Following sustained rectal distension with carbon dioxide, the rectal lesion is identified and the outer mucosal margins are marked using electrocautery in a circumferential manner (Figure 2). Using a Harmonic ScalpelTM (Ethicon, Cincinnati, OH) the rectal mucosa is incised, to a plane where the perirectal fat is identified. This marks a full thickness rectal excision (Figure 3). We recommend starting with the proximal margin, as this is often the most difficult margin to obtain. Once the deep margin (peri-rectal fat) is identified, the harmonic scalpel is an excellent choice to use in circumferentially excising the lesion. The rectal mucosa has an abundant blood supply and using the harmonic scalpel facilitates hemostasis. A laparoscopic suction/irrigator is important to have available, particularly as there is a significant smoke “cloud” from the electrocautery and harmonic scalpel. Once the

Figure 1. SILSTM port introduced into the anorectal canal and secured in place with 2 - 0 silk suture.

Figure 2. The circumferential margins of the lesion are marked using electrocautery.

Figure 3.The rectal defect following excision. Note the perirectal fat depicting a full thickness excision.

lesion is completely excised, the port is removed to facilitate extraction, however great care is used to ensure that the orientation of the specimen is maintained. The specimen is marked and orientated for pathology.

The rectal defect can be closed using the SILS port. Standard laparoscopic suture technique is technically feasible yet meticulous. The authors have used the V-LOC (Covidien, Mansfield, MA) closure device to aid in the closure of the defect (Figure 4). Using a laparoscopic needle driver and a Maryland grasper, the V-LOC suture is passed into the rectal canal. The needle is not loaded onto the needle driver until it is inside the rectal canal. The aperture of the Covidean SILS ports do not allow a loaded needle to pass through and it has the danger of getting stuck inside the port. The suture is grasped just proximal to the needle and passed into the canal. Once inside the rectum, the needle driver and Maryland grasper are used to close the defect. We recommend the Maryland grasper because of its fine tip and ability to maneuver the needle and grasp the rectal mucosa in a precise, yet delicate manner. It is better to start at the most proximal apex of the rectal defect and work in a distal direction to visualize the entire defect and suture it closed.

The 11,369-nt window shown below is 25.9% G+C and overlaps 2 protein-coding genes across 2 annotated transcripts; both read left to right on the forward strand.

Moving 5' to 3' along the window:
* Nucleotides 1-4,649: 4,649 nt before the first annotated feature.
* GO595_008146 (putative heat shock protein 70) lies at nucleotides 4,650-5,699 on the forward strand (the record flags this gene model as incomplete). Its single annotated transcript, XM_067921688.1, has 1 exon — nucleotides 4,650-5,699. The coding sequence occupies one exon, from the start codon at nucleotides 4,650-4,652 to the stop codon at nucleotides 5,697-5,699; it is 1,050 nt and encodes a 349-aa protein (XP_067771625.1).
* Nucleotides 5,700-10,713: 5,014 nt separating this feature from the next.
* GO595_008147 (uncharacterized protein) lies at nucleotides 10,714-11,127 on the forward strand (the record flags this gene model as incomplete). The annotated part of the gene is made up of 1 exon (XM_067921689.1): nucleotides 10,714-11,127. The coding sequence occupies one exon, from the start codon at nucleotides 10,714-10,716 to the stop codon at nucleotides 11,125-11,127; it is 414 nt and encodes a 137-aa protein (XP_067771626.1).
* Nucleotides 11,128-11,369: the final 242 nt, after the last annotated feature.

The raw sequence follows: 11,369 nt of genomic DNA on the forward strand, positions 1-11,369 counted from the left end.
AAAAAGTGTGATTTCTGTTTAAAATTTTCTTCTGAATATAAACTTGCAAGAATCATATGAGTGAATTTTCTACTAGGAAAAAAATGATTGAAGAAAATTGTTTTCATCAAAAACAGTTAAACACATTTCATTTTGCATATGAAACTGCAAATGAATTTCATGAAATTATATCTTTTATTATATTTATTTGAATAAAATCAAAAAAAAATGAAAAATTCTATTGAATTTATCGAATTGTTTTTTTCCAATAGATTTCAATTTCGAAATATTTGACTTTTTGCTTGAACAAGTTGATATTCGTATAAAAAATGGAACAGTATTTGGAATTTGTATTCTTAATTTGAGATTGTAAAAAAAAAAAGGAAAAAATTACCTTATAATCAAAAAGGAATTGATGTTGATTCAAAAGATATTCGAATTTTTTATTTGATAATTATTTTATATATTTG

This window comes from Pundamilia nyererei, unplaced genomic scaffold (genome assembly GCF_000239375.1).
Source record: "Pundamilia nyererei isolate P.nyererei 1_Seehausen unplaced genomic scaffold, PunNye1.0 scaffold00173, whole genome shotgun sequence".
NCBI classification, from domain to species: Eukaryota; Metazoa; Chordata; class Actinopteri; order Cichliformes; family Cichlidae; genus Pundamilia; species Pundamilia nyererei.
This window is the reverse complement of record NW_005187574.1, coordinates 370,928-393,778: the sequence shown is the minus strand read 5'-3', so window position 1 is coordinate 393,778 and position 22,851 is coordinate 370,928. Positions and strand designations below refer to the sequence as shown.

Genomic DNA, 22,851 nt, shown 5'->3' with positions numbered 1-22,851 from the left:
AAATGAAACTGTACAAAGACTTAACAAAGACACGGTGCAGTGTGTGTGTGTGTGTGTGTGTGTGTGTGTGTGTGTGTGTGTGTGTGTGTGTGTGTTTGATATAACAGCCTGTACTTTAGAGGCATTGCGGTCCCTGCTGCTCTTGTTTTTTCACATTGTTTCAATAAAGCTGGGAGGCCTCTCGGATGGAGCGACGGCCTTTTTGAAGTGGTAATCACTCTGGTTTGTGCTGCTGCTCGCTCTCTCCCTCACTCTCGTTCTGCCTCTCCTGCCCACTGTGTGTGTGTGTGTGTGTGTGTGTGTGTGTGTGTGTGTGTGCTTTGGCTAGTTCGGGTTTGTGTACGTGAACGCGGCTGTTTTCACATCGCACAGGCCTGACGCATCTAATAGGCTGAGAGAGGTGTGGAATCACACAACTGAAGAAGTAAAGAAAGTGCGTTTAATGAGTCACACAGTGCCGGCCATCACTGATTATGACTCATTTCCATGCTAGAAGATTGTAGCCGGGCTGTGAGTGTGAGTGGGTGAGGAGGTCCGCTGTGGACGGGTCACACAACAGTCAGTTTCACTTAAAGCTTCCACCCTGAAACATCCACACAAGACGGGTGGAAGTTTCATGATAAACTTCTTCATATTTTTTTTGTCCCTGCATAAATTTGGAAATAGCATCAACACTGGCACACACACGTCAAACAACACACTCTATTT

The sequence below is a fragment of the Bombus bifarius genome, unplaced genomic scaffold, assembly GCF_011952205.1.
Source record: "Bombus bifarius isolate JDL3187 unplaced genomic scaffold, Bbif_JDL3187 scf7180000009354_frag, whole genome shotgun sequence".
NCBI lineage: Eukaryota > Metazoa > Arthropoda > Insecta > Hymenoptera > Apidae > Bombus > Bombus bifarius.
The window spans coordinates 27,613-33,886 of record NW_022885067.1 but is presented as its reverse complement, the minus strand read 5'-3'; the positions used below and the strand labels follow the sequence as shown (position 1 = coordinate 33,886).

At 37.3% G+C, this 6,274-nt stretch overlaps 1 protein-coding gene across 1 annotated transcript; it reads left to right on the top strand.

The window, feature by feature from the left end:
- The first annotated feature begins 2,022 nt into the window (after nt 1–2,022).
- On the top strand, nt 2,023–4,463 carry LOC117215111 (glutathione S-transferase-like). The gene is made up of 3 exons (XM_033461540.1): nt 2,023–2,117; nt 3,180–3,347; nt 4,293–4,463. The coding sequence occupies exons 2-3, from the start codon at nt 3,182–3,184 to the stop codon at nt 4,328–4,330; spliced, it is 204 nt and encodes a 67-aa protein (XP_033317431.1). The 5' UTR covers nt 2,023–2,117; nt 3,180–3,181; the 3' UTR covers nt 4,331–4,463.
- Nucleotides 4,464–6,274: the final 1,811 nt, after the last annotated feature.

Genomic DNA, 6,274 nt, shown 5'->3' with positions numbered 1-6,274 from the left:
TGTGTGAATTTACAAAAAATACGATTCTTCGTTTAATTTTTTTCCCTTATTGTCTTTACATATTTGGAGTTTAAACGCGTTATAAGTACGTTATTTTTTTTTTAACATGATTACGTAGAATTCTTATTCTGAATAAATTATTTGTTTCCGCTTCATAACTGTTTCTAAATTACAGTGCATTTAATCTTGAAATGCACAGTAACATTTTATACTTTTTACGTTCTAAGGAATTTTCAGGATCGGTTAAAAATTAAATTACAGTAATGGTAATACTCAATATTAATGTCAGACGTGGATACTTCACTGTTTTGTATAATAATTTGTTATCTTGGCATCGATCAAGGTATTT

Wile TEVA rectal lesion resection offers excellent visualization and approach to mid rectal lesions we underscore the importance of pre-operative patient selection. Lesions T2 or advanced should undergo a formal oncologic resection with total mesorectal excision (TME), particularly with their associated high rate of recurrence and lymph node invlolvement [1,2]. Although it has been reported that T2 lesions can be locally resected with adjuvant chemotherapy, and yield favorable results, we prefer formal oncologic resection with TME for these cancers, when feasible [3-5]. The applicability of this newer technology and technique is aimed primarily at early rectal cancer lesions that are beyond the reach of a standard transanal approach, however are amenable to local excision. Prior to TEVA, early rectal cancer that was not able to be removed via the transanal approach required a major pelvic dissection. TEVA resection offers a method to remove these mid rectal lesions with most patients discharged home the same day of the procedure. It is yet

Figure 4. The rectal defect closed using interrupted suturing technique.

one more tool in the armamentarium of the surgeon addressing rectal cancer.


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*There are not any financial contributions or influences associated with this editorial.